Considering raising money to fuel your business startup? Here’s what you need to know.
Startup fundraising has become a hot topic. A whole new ecosystem and industry are popping up just to serve entrepreneurs and startups as they seek to raise money for their ventures.
In this quick guide, we’ll break down what you need to get the money, the basics of how it works, how much to ask for, and whether you should be raising or not.
The Pros & Cons Of Fundraising For Startups
Rushing to raise big money for a new business idea may just seem like the thing to do these days. It’s worth taking a moment to really think about it. Why do you want to raise money? Do you have what it takes to get funded? Do you need the money or will it just be a detour you are following as a part of the status quo?
The Pros of Raising Money For Your Startup
- Getting the money you need to make your idea a reality
- The credibility that will help with sales, partnerships and hiring great talent
- Speed to market and expanding
- Enabling others to share in your success
- Gaining experienced advisors and connected backers
The Cons of Raising Money For Your Startup
- Giving up equity, ownership, and control of your business
- It’s a consuming process which may require 50% of your time
- It’s a lot harder and more complicated than it looks
- You might build a better, more profitable, and more sustainable business without it
- Once you start you’ll always be fundraising
- Taking the money means committing to pursuing an exit
Types Of Fundraising
There are a variety of funding methods you can use to finance your startup.
Startup accelerators and incubators can provide some basic early funding, help nurture your startup and introduce you to the market.
Friends & Family
Raising initial money is probably the most common form of early-stage funding. It’s the easiest money to raise with the least downside risk.
Loans & Credit
You can also bootstrap your startup using a combination of personal credit, loans, and even government grants.
Far more angel investors and angel groups have popped over the past decade. More may emerge if the reputation of the market stays strong and we keep adding more millionaires to the population.
Equity, debt, and donation crowdfunding are all potential options. They can offer increased visibility and branding while raising money.
Venture Capital Firms
These are the big money funds that everyone wants to get the real money from.
Big corporations are stepping up to make more and more investments in startups. It offers many potential financial benefits for them.
Funding Rounds Explained
Startups have begun raising more and more rounds. Now it isn’t crazy to see companies raising all the way through a Series D or E round.
Friends & Family Round
This can extend to any personal contacts and friends of friends. They may want to see some kind of business plan, but you should be dictating the terms.
This is generally where you’ll pick up angels, accelerators and the crowd. At this stage, the vast majority of the weight is being put on you as the founders, rather than any results.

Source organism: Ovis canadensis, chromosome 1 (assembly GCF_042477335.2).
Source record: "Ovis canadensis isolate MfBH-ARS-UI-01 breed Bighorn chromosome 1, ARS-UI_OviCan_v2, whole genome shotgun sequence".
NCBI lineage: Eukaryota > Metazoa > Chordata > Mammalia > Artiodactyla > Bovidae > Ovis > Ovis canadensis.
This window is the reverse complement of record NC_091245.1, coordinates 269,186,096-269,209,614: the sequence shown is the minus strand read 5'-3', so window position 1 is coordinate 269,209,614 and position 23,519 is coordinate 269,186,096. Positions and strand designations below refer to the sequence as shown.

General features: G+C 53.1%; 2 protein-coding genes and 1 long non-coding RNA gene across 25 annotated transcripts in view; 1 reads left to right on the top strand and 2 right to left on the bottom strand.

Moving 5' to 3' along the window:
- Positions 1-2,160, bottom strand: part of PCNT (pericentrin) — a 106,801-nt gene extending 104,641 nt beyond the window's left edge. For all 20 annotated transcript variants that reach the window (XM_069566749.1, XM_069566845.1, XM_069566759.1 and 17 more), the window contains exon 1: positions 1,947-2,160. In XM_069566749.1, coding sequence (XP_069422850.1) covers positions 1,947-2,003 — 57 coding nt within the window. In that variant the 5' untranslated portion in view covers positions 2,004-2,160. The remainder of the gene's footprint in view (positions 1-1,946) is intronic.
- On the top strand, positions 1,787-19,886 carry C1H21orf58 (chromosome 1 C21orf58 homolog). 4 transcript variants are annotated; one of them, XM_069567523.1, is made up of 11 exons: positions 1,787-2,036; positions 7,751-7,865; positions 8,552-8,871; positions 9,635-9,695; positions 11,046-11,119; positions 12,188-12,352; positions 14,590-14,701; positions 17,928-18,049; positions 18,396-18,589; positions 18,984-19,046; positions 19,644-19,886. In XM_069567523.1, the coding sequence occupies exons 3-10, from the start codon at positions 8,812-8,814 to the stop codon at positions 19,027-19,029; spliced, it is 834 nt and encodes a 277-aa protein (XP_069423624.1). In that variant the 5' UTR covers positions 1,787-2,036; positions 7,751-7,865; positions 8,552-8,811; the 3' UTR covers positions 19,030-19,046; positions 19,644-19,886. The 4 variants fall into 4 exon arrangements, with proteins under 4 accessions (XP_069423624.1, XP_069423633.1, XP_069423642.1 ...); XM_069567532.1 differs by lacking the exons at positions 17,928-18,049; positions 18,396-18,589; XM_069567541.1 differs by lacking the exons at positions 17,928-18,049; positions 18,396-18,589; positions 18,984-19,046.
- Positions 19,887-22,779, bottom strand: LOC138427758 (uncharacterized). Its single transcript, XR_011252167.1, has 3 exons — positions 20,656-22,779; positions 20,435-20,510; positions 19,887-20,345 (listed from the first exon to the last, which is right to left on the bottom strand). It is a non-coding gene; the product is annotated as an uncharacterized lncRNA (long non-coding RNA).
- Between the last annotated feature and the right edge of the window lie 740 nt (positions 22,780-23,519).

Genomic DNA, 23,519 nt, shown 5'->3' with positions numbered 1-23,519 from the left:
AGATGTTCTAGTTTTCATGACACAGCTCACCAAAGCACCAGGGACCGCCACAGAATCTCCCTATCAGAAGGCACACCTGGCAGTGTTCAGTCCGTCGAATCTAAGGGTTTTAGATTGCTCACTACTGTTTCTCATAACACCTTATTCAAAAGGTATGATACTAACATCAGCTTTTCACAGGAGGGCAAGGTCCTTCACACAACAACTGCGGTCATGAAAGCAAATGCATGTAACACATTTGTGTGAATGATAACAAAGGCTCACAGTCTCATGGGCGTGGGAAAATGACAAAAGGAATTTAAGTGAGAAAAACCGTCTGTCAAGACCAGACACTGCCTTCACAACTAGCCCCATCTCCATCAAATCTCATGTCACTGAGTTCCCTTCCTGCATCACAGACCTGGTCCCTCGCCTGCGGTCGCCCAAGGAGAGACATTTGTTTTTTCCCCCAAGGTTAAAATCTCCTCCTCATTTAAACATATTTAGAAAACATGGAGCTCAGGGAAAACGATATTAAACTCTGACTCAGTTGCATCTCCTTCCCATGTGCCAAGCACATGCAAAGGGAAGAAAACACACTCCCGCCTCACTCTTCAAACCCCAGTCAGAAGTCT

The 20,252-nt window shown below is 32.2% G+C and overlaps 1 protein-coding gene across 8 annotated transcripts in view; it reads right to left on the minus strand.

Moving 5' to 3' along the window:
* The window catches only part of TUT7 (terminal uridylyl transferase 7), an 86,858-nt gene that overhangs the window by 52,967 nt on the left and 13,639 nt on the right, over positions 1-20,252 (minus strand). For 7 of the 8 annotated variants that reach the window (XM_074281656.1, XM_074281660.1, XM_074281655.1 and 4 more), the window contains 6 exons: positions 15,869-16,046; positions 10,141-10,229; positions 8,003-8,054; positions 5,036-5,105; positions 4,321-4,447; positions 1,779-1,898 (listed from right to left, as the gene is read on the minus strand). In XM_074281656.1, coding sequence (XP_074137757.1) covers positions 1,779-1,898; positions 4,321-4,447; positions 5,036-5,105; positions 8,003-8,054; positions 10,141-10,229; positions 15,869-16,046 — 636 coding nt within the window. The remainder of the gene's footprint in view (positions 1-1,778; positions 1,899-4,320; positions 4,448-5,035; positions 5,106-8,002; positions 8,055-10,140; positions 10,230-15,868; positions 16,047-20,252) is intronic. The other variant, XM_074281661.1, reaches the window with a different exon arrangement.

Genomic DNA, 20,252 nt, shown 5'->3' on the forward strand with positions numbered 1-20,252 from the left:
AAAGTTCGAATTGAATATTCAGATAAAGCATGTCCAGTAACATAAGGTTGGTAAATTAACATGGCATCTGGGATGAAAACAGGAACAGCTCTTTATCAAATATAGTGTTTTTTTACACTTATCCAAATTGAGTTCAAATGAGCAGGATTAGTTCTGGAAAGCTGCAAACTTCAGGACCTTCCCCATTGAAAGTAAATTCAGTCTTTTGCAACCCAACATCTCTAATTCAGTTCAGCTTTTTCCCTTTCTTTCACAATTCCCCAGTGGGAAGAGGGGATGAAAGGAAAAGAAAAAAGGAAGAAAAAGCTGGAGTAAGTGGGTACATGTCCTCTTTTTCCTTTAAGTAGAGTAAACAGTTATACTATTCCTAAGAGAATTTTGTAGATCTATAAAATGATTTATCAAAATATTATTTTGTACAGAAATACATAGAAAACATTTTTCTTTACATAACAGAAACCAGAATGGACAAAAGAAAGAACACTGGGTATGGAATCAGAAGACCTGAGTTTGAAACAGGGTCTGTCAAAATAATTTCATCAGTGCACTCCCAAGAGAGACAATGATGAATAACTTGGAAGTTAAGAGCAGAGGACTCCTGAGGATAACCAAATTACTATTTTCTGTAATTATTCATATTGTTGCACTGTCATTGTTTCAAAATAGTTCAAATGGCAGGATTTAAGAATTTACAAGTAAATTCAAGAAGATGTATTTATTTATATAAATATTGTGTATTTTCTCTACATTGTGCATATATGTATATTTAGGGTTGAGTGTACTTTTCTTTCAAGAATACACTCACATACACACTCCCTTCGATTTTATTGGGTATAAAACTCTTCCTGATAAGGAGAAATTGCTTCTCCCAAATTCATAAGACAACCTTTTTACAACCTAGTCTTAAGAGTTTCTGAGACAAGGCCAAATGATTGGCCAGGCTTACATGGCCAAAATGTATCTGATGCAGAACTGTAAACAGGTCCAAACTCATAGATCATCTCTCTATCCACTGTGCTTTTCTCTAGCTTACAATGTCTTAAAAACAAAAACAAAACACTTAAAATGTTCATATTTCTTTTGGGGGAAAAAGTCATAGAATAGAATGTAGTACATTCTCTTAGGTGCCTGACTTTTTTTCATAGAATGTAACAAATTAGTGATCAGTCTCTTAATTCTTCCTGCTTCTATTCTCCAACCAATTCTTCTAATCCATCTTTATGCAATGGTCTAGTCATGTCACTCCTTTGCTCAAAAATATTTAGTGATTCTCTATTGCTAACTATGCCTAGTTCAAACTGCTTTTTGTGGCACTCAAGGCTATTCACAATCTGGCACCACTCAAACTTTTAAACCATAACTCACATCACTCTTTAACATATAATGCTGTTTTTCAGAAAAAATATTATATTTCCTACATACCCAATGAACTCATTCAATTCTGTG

Raising at this stage is going to be more about the traction you’ve achieved. Where are you at with a finished product, gaining customers, and starting to generate revenues and profits?
A Series B builds on the last round. You should have a working business model, be showing consistent improvements and be getting ready to go big.
Series C & Beyond
Funding at a Series C round is about scale. Everything is working, money is coming in, the model works. More money now is just going to speed and amplify success. It may be used to buy up market share, move into new markets, and even acquire other companies ahead of an acquisition. Follow-up rounds add to this and extend funding until a liquidity event, IPO, or acquisition.
What Investors Want To See
What are investors going to want to see before they write you a check?
As already mentioned, different investors are going to have different expectations and demands at different rounds of funding.
The later the funding stage, the more due diligence investors are going to do in order to protect their investment and partners. They’ll be digging into absolutely everything they can to make sure the numbers add up and there aren’t any hidden legal risks.
The basics across all stages are going to be:
- A great pitch deck
- Executive summary of a business plan
- Marketing plan
- A good pitch
What You Need To Be Fundable
Here’s what you need as a startup in order to get funding:
- A fantastic pitch deck
- A good business idea
- A strong founding team that inspires confidence
- Experienced and credible advisors
- A really big market
- A tangible problem to solve
- A whole lot of focus
How Much Money Should You Be Raising?
As a good M&A advisor will share, the best answer to this question may somewhat depend on the market and economy. If things look like they may be tougher and tighter in the near future, you may want to bring in all the money you can now. Especially if the terms are great.
However, the more money you take, the more responsibility and obligations you are taking on. The more you are giving up or are promising to deliver. So, be wary of taking on more than you really need (plus some cushion), especially if you don’t have a good way to invest it and make a return on it.
Don’t sell yourself short, but do be wary of asking for too much. Remember you’ll always be in fundraising mode once you start. You should be bringing in new rounds of capital every 6 to 24 months until you go public or sell.
Where To Learn More About Fundraising
- The Art of Startup Fundraising Book
- The Dealmakers Podcast
- Fundraising consultants and advisors
- This fundraising training